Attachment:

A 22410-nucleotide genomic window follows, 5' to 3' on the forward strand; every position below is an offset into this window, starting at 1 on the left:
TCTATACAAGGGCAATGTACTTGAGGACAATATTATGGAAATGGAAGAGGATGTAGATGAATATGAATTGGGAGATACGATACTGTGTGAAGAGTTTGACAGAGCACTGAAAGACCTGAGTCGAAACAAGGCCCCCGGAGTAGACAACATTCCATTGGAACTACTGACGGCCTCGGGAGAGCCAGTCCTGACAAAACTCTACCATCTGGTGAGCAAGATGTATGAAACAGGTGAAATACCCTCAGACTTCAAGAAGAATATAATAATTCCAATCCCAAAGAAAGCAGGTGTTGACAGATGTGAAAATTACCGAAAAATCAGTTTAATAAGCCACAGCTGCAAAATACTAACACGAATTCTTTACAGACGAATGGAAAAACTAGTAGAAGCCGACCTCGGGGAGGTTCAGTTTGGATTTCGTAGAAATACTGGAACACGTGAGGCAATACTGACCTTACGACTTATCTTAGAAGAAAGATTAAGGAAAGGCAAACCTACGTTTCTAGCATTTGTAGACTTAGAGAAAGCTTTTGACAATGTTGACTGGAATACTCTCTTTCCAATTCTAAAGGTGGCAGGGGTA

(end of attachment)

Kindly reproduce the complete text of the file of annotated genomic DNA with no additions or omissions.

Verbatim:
A 22410-nucleotide genomic window follows, 5' to 3' on the forward strand; every position below is an offset into this window, starting at 1 on the left:
TCTATACAAGGGCAATGTACTTGAGGACAATATTATGGAAATGGAAGAGGATGTAGATGAATATGAATTGGGAGATACGATACTGTGTGAAGAGTTTGACAGAGCACTGAAAGACCTGAGTCGAAACAAGGCCCCCGGAGTAGACAACATTCCATTGGAACTACTGACGGCCTCGGGAGAGCCAGTCCTGACAAAACTCTACCATCTGGTGAGCAAGATGTATGAAACAGGTGAAATACCCTCAGACTTCAAGAAGAATATAATAATTCCAATCCCAAAGAAAGCAGGTGTTGACAGATGTGAAAATTACCGAAAAATCAGTTTAATAAGCCACAGCTGCAAAATACTAACACGAATTCTTTACAGACGAATGGAAAAACTAGTAGAAGCCGACCTCGGGGAGGTTCAGTTTGGATTTCGTAGAAATACTGGAACACGTGAGGCAATACTGACCTTACGACTTATCTTAGAAGAAAGATTAAGGAAAGGCAAACCTACGTTTCTAGCATTTGTAGACTTAGAGAAAGCTTTTGACAATGTTGACTGGAATACTCTCTTTCCAATTCTAAAGGTGGCAGGGGTA